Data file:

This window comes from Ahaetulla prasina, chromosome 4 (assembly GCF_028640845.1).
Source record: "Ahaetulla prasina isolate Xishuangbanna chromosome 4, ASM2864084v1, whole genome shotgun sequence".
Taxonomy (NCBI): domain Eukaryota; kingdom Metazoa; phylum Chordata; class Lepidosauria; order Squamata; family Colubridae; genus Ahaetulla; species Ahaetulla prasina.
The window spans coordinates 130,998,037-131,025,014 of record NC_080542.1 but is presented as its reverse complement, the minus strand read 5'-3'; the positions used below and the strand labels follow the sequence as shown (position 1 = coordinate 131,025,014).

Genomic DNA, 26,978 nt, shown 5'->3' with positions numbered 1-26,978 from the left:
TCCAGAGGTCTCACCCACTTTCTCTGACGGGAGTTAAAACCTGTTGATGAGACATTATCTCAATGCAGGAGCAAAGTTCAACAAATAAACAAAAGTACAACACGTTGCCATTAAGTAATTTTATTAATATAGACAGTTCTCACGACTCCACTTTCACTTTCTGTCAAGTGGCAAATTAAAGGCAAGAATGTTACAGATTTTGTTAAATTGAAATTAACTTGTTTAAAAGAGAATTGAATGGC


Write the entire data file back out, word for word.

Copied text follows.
This window comes from Ahaetulla prasina, chromosome 4 (assembly GCF_028640845.1).
Source record: "Ahaetulla prasina isolate Xishuangbanna chromosome 4, ASM2864084v1, whole genome shotgun sequence".
Taxonomy (NCBI): domain Eukaryota; kingdom Metazoa; phylum Chordata; class Lepidosauria; order Squamata; family Colubridae; genus Ahaetulla; species Ahaetulla prasina.
The window spans coordinates 130,998,037-131,025,014 of record NC_080542.1 but is presented as its reverse complement, the minus strand read 5'-3'; the positions used below and the strand labels follow the sequence as shown (position 1 = coordinate 131,025,014).

Genomic DNA, 26,978 nt, shown 5'->3' with positions numbered 1-26,978 from the left:
TCCAGAGGTCTCACCCACTTTCTCTGACGGGAGTTAAAACCTGTTGATGAGACATTATCTCAATGCAGGAGCAAAGTTCAACAAATAAACAAAAGTACAACACGTTGCCATTAAGTAATTTTATTAATATAGACAGTTCTCACGACTCCACTTTCACTTTCTGTCAAGTGGCAAATTAAAGGCAAGAATGTTACAGATTTTGTTAAATTGAAATTAACTTGTTTAAAAGAGAATTGAATGGC